Fans show gratitude to the Beastie Boys at Brooklyn Bowl’s Beastie Bowl party
The Beastie Boys are a New York City icon. Born and raised in Brooklyn and Manhattan, the three Jewish punk rockers turned smart-assed rappers wore the city as a badge of honor for their entire career, making countless lyrical references in their songs, and revolutionizing the genre of hip-hop, one of the fair city’s numerous inventions.
Upon learning of Adam Yauch’s death on May 4, fans across all five boroughs were distraught but dealt with their grief through celebration rather than despair. The weekend following his passing, many DJs and bands payed tribute to our fallen hero both here and elsewhere playing Beastie Boys songs in clubs and at concert. Among the city’s many venues, Brooklyn Bowl was first to respond with a whole night dedicated to MCA, Mike D, and the King Ad-Rock.
Beastie Bowl, which took place last Thursday night, was a smörgåsbord of Beastie Boys fandom. With the doors opening at 6 p.m., guests were welcomed to slabs of the Beastie discography, with entire albums playing in full while patrons gulped down $5 Brass Monkeys. I arrived as the soundsystem was about three tracks into “Check Your Head” which played to its completion while fans congregated around the stage for the main event. As I walked around, I could see a wide cross-section of people of all different ages sporting “RIP MCA” shirts and hats, while others vibed out to the band’s underrated 1992 masterpiece, singing and rapping along to tracks like the sinewy punk rocker “Time For Livin'” and the funky “Live at P.J.’s.” Images of the group’s several hilarious skits, including “A Day in the Life of Nathaniel Hörnblowér” starring David Cross, played across the many projection screens interspersed throughout the alley.
Around 9:30, remix group Eclectic Method member Jonny Wilson took the stage for a visual and audio warm-up that whipped everyone into a frenzy. Cutting up videos and fan favorites along with interview clips, Wilson stirred the pot of MCA appreciation with a set that ran through the band’s entire career with a focus on the late musician, singling out his pro-women verse from “Sure Shot” and at one point looping the section of “No Sleep Til Brooklyn” where he yells, “They call me Adam Yauch but I’m MCA!” to which the crowd went wild.
Wilson’s set abruptly cut off during “So What’cha Want,” its sudden extinguishing stinging the crowd much like the pain felt by everyone in the room when they heard the terrible news of Yauch’s own abrupt departure less than a week earlier. After a few minutes, though, the Beasties were back on for the main event, a screening of the group’s fan-shot concert film, “Awesome, I Fuckin’ Shot That,” which played on every screen in the building while its soundtrack pumped through the P.A. system. Fans danced and rapped along with the movie, and even cheered after every song as if that 2005 night at Madison Square Garden was taking place right there and then.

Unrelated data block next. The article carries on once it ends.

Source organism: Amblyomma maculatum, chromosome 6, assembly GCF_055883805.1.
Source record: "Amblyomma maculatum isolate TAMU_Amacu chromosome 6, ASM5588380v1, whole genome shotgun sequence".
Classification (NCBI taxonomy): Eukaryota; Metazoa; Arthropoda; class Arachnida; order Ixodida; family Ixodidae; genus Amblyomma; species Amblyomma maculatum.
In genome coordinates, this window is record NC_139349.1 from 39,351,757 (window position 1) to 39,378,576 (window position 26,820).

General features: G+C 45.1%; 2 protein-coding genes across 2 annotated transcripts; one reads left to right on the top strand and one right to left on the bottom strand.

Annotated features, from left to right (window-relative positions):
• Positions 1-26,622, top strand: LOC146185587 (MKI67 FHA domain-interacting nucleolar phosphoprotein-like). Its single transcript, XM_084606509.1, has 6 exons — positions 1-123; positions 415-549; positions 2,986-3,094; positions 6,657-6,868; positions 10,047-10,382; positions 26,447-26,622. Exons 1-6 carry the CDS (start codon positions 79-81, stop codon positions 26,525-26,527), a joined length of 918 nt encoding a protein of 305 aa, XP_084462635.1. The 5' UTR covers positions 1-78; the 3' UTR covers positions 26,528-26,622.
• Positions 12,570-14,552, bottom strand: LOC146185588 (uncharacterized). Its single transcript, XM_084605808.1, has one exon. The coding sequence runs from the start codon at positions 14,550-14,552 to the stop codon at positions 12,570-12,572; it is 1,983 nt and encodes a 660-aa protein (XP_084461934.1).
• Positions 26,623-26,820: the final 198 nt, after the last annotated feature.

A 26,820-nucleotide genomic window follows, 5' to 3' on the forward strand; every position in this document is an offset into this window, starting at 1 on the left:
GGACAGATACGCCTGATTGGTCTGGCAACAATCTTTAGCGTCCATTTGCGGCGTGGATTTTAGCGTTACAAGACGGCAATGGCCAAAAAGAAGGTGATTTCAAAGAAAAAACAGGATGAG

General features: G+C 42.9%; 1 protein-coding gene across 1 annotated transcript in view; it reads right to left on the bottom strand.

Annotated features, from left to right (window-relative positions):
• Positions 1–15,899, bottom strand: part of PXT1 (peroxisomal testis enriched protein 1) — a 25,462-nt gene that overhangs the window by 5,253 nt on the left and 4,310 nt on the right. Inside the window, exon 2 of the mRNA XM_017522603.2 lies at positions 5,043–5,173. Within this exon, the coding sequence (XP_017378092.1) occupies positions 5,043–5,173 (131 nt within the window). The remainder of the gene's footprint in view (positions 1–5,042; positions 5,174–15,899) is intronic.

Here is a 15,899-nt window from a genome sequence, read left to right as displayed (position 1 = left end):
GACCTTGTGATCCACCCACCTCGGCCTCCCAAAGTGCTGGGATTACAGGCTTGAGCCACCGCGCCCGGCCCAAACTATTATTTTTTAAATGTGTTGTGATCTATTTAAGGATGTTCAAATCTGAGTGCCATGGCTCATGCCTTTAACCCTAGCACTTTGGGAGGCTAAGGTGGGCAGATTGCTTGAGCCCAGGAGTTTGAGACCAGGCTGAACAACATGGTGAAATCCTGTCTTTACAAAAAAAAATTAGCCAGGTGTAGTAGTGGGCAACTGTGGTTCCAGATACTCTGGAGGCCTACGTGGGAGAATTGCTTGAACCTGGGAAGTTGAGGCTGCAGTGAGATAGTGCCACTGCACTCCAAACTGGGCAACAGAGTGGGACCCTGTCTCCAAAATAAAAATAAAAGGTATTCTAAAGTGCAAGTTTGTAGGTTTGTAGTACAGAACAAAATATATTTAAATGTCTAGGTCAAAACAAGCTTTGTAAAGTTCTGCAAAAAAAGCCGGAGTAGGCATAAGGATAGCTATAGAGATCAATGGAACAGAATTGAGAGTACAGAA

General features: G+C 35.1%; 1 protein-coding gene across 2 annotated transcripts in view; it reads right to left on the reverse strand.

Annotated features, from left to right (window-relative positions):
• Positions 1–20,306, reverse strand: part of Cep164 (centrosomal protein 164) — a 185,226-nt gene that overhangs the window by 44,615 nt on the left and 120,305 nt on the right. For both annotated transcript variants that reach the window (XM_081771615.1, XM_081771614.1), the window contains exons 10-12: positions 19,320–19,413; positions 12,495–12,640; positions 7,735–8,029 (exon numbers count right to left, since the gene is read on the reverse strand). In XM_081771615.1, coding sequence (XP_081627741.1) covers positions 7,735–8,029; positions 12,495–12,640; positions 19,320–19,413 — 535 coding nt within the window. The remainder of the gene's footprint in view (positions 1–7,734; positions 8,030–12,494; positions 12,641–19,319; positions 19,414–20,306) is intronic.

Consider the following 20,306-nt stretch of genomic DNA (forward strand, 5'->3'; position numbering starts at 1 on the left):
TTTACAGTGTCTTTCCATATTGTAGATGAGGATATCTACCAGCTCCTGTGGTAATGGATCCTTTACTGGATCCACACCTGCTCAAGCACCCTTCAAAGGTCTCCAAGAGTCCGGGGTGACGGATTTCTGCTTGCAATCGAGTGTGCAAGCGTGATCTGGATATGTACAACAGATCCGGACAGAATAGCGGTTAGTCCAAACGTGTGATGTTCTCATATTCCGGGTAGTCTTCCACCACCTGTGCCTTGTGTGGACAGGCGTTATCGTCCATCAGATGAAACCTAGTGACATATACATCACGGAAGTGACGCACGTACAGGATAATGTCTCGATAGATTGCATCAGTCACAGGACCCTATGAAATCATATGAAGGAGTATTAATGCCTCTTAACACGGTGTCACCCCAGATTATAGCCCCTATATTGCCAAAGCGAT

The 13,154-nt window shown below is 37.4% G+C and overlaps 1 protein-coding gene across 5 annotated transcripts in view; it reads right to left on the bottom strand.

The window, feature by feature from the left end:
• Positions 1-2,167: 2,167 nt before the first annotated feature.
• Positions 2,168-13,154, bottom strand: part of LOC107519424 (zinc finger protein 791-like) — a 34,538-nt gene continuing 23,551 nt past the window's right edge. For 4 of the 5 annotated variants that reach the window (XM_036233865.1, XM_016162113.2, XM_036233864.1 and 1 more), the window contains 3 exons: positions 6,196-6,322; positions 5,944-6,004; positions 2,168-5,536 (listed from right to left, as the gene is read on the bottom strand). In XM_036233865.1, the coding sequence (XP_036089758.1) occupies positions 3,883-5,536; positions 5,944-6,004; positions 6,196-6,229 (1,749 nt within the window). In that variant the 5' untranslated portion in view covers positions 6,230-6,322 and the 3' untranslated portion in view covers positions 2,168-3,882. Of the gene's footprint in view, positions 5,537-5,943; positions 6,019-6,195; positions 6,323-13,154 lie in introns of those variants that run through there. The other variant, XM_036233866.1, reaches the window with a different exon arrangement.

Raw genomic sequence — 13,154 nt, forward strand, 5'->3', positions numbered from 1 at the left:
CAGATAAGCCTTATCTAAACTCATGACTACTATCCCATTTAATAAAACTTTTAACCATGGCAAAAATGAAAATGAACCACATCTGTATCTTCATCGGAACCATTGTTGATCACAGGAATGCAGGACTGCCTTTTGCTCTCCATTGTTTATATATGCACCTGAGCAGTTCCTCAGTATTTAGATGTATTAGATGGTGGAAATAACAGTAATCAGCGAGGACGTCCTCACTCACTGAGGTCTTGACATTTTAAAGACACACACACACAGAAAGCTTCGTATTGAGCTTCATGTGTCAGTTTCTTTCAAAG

The Roots‘ drummer and bandleader Questlove was scheduled to spin at Brooklyn Bowl for his recurring Bowl Train series long before news broke of Adam Yauch’s death, so there was a momentary uncertainty as to whether the Beastie love-in was over or not. It turned out the Boys meant just as much to Quest as they did to the rest of the crowd, his set ripping through the band’s catalog in a continuous and adventurous playlist. Dropping in extended remixes left and right, Quest essentially did the group the most justice, going beyond singles and throwing in deep cuts and rarities like “Electrify,” “Boomin’ Granny,” “Stand Together” among dozens of others. He also ventured into some of the samples that certain Beasties songs were based in, like when “Hey Ladies” morphed into “Machine Gun” by The Commodores and bounced back in without missing a beat. It was a joyous and celebratory set, one that no one wanted to end.
Earlier, between the film and Questlove’s endless playlist, Neal Usatin, one of the editors from the film, came out on stage and gave a speech thanking the crowd for their appreciation and love for the work of Adam Yauch and the Beastie Boys. The extreme emotion the crowd and the entire Oscilloscope team harbored was palpable; we all felt the loss and we were channeling our pain through fun and expressive music, which is what the Beasties did repeatedly through their three decades of music. And while there was little opposition, we all fought valiantly that night for our right to party, and it was a sure shot victory.